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When Will Tomáš Berdych Claim His Maiden Grand SlamTitle?

Tomáš Berdych, a power-hitter from the Czech Republic and a consistent featured presence among the ATP World Tour’s elite Top 10 since 2010…has not quite managed to convince many unsympathetic Tennis minds that he will lift a Grand Slam trophy one day; one day being sooner than much later. At 28, some may introduce all valid points around the window of opportunity where he is concerned – that it is facing an inevitable dead-end nearby. The fact that he has achieved a Final (Wimbledon 2010), two Semi-Final appearances (Roland Garros 2010, US Open 2012) and Quarter-Finals at the Australian Open for three consecutive years in his career since 2011 is testament of his ability and reliability at the highest level of competition. Why then has he not been able to win one of the big Majors? His fairly likeable personality is yet to explode on towards affecting his arguably one-dimensional style of play negatively. He usually handles his emotions well on court, avoids handing opponents much ammunition to work with as far as unenthusiastic body language goes; but one might wonder if perhaps it is guile his game lacks. If not that, is he able to remain impermeable mentally throughout a match, particularly from those Rounds of 16’s and so forth. Often and as expected, he deals with a match-up issue (like all other players) as opposed to a ‘he does not have the weaponry in his armoury to prevail’ scenario.

He has survived Roger Federer over the years to some degree due to the fact that the Swiss cannot turn on defense-mode as naturally during extended exchanges as Novak Djokovic and Rafael Nadal can. Still, Federer has been the far more intimidating player than Djokovic and Nadal in the past, since both men began challenging Federer for Slam titles on Tour from 2006/2007/2008 seasons; the Mallorca-born superstar having started earlier than the Serbian to introduce what became a Roland Garros versus Wimbledon ongoing chronicle.  To be frank, Federer has never enjoyed lengthy rallies defined by pace-driven ground strokes, not when he dominated the Tour. The Czech can be comfortable against Federer – all 17 of their matches have been absolute crackers, nevertheless, Federer leads their head-to-head 11-6.  A question pesters: how can Berdych dare appear mentally ready to take on Federer any day but show less spirit and sheer will to win against Nadal and Djokovic? Why did he not start by studying their games in the attempt to unravel how and when they flipped the switch for the kind of success they now bask in? Yes he will not approach the net for glaring stats at net by the end of a match…is that all there is he has to do in order to win one? He has the stamina to put in the hours and pull back-to-back stand-out encounters on all four surfaces…it is just that old bugger called ‘belief in self’ I reckon. That has been his stumbling block all this while. Never mind the monkey on his back; he needs to BELIEVE that he too can see his name etched on those prestigious trophies. He needs to lean on his Davis Cup glory and translate the success and confidence he has found in that area into his Singles game. There are different fundamentals at play obviously at Davis Cup level; however, confidence is a powerful force…so much so that sometimes athletes are not all that bothered with where it comes from. They are just overjoyed that they have it when they do because that can be the all-important element that carries them to mind-blowing win-streaks.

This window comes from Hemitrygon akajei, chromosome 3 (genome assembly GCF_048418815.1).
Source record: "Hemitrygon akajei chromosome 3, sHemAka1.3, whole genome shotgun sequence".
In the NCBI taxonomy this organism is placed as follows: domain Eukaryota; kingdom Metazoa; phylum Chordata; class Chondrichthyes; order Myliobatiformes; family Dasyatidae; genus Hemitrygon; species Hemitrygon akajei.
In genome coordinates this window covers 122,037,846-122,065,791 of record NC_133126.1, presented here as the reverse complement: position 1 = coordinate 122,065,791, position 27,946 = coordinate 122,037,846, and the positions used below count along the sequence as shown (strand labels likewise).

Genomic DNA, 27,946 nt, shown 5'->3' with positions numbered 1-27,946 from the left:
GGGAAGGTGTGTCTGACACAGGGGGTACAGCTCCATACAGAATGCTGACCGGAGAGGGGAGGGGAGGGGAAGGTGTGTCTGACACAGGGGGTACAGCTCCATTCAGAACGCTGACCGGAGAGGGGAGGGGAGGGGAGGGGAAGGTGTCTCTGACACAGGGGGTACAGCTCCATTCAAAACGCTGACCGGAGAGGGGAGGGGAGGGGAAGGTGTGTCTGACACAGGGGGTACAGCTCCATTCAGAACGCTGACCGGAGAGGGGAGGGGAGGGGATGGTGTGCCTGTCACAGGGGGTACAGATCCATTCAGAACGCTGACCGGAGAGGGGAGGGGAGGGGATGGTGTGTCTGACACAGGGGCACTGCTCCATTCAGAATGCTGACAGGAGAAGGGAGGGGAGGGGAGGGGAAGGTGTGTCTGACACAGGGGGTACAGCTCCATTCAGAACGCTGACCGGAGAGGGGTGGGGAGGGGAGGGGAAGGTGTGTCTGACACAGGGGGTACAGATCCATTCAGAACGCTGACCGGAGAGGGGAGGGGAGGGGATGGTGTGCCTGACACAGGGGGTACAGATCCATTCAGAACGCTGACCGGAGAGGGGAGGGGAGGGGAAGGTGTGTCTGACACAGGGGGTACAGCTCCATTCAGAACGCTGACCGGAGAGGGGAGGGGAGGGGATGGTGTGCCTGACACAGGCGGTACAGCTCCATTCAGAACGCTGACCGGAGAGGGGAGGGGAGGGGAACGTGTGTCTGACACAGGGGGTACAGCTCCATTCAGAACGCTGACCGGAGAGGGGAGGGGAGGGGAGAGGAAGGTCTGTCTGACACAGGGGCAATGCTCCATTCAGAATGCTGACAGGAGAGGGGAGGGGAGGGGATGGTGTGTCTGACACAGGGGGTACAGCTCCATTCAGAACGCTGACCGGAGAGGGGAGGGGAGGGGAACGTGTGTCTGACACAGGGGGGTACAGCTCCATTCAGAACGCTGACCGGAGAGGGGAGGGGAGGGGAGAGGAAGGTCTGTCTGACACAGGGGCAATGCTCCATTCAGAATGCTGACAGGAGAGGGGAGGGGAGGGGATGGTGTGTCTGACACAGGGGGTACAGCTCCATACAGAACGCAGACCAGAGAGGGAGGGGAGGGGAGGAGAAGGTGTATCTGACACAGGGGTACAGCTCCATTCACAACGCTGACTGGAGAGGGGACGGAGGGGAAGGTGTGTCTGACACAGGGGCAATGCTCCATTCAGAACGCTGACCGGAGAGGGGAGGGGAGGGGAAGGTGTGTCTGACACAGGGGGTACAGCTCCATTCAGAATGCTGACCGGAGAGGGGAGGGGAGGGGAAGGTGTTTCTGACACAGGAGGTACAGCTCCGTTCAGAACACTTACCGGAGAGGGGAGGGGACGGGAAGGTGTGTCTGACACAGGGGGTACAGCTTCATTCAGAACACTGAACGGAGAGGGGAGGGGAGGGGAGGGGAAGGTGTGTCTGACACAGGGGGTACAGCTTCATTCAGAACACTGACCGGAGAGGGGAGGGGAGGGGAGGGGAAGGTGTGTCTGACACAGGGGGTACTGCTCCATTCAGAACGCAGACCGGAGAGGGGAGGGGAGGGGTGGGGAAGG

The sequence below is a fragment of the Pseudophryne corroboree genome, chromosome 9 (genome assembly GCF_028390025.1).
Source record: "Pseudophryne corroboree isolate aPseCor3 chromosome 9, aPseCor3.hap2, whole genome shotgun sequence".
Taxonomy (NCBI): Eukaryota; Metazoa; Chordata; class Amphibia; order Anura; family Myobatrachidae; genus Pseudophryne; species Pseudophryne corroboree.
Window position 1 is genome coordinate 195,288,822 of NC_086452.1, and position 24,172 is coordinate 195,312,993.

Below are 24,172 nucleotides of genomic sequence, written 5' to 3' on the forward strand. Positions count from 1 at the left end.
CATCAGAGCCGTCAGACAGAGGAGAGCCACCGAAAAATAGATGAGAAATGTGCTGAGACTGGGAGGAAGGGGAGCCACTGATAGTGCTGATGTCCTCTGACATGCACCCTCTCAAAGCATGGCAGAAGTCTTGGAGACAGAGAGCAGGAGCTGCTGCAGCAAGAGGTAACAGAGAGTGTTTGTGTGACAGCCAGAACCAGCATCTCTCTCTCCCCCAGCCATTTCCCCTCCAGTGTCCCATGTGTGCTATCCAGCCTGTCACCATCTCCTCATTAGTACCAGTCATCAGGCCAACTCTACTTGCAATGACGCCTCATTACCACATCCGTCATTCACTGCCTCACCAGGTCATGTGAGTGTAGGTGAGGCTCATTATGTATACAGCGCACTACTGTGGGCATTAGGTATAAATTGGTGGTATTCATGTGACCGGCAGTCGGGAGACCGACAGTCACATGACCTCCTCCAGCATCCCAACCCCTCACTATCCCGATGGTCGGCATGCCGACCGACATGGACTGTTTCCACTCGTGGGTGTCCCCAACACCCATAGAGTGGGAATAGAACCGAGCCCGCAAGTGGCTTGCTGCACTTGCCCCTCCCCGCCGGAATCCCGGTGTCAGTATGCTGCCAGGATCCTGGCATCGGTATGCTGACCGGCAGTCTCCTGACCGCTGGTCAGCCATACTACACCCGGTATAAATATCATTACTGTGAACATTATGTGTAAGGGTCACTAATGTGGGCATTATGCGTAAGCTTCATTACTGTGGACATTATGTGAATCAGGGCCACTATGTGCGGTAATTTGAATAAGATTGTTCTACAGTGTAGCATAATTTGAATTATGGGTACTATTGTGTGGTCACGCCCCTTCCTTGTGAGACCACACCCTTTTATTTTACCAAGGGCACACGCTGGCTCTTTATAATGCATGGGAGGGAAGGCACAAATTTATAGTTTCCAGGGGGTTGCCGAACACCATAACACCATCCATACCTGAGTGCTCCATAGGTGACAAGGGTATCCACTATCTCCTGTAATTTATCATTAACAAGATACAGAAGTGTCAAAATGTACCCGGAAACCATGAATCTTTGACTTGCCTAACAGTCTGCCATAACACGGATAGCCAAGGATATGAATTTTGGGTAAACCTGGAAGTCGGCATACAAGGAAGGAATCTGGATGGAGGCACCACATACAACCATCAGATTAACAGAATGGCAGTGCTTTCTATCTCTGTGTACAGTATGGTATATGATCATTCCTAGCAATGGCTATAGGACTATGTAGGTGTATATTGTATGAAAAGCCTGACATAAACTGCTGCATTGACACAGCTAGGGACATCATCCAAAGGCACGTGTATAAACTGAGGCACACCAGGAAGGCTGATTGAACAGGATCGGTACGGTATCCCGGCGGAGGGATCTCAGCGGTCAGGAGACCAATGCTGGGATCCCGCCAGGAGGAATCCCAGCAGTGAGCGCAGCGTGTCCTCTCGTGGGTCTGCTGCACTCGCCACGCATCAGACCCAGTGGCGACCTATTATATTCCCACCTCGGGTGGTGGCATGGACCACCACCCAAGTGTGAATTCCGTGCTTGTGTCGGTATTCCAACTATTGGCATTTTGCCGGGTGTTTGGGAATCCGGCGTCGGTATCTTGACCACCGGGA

This is all before other troublesome names are thrown in the mix of course, like the Andy Murray’s (another brilliant defender), the Juan Martin Del Potro’s (who may or may not have similar patterns of play as the Czech but possesses more of the belief factor and has unfortunately been nagged by injuries throughout his career thus far), the Jo-Wilfried Tsonga’s and other players ranked outside the World’s Top 10.

Here’s hoping that Berdych, holder of 8 ATP World Tour career titles, can come first in a Slam Final before 30, because in truth, the task is tremendously difficult post age 30.

Previously published @ by Lebogang Poen and illustrated by Steven White @tennisauthor

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